How Off-Roading Works


Off-Roading Image Gallery Driving on paved roads might be a snooze after climbing the sand dunes in the Wonder Desert of the United Arab Emirates. See more off-roading pictures.
Hamish Blair/Getty Images

For most people, a bumpy, muddy, rocky road would be a driving nightmare. But for some, the rougher the road the better. In fact, for a group of adventurers known as off-roaders, no road is best of all.

Off-roading is a term used to describe driving on unpaved ground. This surface can be almost anything other than typical smooth pavement, including fields, riverbeds, muddy bogs, sand dunes, beaches, mountainsides, gravel, boulders and even roads that have fallen into disrepair. If it's not paved (or paved well), it's fair game for off-roaders.

Some off-roaders enjoy the natural scenery, while others love the technical challenge that driving on unpaved ground presents. Whatever type of off-roading you're into, it can be a great pastime as long as you know what you're doing.

The natural terrain is uneven and can be unpredictable, so it's important that you have the proper equipment for off-road driving. While technically you can go off-roading in any vehicle, trucks, SUVs and other high-riding vehicles are best suited to handle the bumps and bruises found off the beaten path. You might also want to use four-wheelers, dirt bikes, dune buggies or all-terrain vehicles (ATVs), which are specially designed for off-road driving. If you're taking up off-roading as a hobby, a low-riding compact car probably isn't going to cut it.

Depending on what type of off-roading you're into, the type of vehicle -- and vehicle modifications -- you will need can vary. For instance, the same tires you use to drive over steep sand dunes probably aren't going to be great for traversing boulders.

One of the best things about off-roading is that you get to adopt a new vocabulary. For example, are you into mudding, rock crawling, dune bashing or green laning? Do you know the break-over angle on your car? Do you know how to pick a good line? Find out more about these terms and what they're all about in the next sections.

The Physics of Off-Roading

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One of the most important factors for success in off-roading is traction, or the grip your tires have on whatever surface you're driving on. Traction is largely affected by the type of tires you're using, their size, and their air pressure, as well as whether you're using four-wheel drive (4WD). For instance, some tires have bigger treads meant to give you better traction when driving in mud. And using 4WD gives all four of your tires better grip and control on the ground. Lowering the air pressure of your tires also increases traction because it allows more of your tire surface to grab onto whatever you're driving over.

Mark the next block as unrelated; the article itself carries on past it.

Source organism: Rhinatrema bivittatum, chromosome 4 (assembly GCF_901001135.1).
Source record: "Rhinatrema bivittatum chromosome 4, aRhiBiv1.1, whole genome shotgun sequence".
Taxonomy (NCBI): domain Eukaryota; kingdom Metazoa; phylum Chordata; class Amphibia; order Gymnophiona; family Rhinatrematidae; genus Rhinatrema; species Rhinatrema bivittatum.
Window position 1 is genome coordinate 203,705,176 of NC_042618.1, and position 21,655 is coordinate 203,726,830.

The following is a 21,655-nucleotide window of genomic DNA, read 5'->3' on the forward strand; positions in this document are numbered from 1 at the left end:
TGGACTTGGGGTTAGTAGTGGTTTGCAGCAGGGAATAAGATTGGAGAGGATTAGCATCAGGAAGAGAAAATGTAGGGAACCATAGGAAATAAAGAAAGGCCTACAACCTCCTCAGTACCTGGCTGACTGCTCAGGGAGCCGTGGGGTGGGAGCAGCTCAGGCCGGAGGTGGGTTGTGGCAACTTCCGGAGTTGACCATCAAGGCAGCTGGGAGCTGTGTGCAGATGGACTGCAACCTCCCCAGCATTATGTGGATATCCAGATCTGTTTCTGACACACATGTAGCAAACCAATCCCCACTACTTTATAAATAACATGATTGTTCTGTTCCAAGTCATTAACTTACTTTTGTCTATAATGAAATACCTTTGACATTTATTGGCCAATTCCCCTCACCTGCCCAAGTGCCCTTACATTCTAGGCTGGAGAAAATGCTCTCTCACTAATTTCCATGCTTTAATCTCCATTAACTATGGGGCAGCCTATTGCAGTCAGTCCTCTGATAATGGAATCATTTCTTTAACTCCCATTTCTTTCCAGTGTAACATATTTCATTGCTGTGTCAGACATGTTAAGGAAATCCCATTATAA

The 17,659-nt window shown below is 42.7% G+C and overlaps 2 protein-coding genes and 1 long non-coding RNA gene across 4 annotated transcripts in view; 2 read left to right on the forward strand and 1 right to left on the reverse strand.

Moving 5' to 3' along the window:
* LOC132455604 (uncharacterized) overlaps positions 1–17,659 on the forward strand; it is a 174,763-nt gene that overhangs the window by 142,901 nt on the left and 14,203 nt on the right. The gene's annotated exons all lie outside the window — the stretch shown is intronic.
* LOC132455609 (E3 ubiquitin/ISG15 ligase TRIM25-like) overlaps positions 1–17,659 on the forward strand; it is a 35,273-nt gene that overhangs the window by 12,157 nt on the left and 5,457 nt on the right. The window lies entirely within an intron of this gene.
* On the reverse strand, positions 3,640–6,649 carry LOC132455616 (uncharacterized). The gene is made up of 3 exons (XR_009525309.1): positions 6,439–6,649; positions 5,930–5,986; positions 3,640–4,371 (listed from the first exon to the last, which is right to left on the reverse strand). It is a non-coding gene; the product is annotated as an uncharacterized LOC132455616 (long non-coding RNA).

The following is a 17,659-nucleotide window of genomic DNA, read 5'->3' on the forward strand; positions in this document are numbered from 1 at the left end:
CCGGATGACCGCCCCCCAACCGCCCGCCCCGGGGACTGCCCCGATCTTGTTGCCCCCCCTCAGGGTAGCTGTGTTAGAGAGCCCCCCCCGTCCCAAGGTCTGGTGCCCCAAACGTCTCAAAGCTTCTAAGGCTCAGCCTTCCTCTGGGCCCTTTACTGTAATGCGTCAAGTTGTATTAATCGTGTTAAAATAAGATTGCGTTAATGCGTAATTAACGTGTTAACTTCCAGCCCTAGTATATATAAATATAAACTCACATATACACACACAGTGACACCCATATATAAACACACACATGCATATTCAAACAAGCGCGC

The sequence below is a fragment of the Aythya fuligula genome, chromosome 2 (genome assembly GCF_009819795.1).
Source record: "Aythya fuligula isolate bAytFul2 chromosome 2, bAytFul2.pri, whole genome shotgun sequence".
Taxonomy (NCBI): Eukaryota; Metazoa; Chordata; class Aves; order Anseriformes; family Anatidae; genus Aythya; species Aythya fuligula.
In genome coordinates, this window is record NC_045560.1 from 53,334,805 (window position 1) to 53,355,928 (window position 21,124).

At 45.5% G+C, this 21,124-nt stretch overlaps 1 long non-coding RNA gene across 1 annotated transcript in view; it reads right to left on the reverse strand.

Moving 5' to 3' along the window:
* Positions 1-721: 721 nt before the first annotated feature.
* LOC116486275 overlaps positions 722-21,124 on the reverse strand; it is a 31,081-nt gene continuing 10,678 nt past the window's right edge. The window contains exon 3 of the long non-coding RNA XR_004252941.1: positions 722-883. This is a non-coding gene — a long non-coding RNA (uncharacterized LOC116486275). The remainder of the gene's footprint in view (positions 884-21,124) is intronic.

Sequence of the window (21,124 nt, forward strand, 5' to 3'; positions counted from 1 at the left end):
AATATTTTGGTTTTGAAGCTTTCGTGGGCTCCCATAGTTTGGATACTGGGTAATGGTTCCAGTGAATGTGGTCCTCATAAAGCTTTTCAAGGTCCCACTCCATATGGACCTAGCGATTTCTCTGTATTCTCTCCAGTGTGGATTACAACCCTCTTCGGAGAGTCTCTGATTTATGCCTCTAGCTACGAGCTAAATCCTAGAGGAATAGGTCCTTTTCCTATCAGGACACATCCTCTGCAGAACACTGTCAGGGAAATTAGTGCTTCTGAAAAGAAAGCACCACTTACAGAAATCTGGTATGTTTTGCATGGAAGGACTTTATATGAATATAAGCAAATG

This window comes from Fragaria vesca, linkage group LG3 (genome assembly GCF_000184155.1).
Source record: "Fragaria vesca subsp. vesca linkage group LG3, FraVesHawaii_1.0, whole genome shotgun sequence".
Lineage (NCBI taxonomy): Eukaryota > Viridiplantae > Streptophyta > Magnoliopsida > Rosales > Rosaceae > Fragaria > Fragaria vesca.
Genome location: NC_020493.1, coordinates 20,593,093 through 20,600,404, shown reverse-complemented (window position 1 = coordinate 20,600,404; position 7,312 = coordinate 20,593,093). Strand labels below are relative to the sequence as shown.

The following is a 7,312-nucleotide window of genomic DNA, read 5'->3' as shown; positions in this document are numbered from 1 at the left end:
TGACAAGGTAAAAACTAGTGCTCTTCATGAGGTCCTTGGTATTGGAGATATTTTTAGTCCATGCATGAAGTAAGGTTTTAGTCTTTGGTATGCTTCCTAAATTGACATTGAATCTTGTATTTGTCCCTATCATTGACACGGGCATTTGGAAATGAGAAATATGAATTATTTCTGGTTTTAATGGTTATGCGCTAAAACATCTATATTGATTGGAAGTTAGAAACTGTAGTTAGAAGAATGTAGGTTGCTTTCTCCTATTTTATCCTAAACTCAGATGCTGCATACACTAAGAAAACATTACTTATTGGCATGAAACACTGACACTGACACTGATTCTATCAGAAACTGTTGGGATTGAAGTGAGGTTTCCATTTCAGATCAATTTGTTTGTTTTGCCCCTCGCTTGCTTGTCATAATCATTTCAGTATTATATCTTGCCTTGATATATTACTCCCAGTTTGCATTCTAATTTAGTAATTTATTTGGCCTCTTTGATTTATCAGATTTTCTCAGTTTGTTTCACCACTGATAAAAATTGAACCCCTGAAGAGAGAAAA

Momentum also factors into off-roading. Momentum -- the mass of your vehicle multiplied by its velocity (speed) -- gets you to the top of a hill. Although the mass of your vehicle is fixed (mostly), you can control your speed. Friction with the ground and the force of gravity acting on your vehicle kill your momentum. And you don't want that to happen, unless you like being stuck on a hill.

Before going off-roading, you'll want to be familiar with three different angles on your car: the approach angle, the departure angle and the break-over angle. Knowing your vehicle's angles will help to keep you from scraping it on rocks and other obstacles or getting stuck.

If you're going off-roading, you first need to understand some basic principles about how your car interacts with the outside world. Traction, momentum and your car's angles each play a part in getting you over, or through, the obstacles in front of you. 

Picture yourself driving a car toward a ramp. If the ramp is too steep, your front bumper will hit the ramp, like a wall, before your tires are able to reach it. The maximum angle (from the ground) that a hill or obstacle can have and that the front of your car can still clear is called the approach angle. The same principle applies to the rear bumper and wheels on your car; this is the departure angle.

Likewise, when coming down off, say, a rock, you have to know how much clearance you have in your car's midsection so that it won't scrape the rock. The angle between your tires and the middle of your car's underside is dubbed the break-over angle. If you don't know the break-over angle of your car, you can wind up balancing on a rock like a teeter-totter with all your wheels off the ground.

All of these factors are important to off-roading, but they differ depending on where you're driving. We'll address that next. We'll also find out what kind of off-roading you're into.

Mudding

If you’re brave enough, you could always go mudding on a bike. Just prepare to get really, really dirty.
If you’re brave enough, you could always go mudding on a bike. Just prepare to get really, really dirty.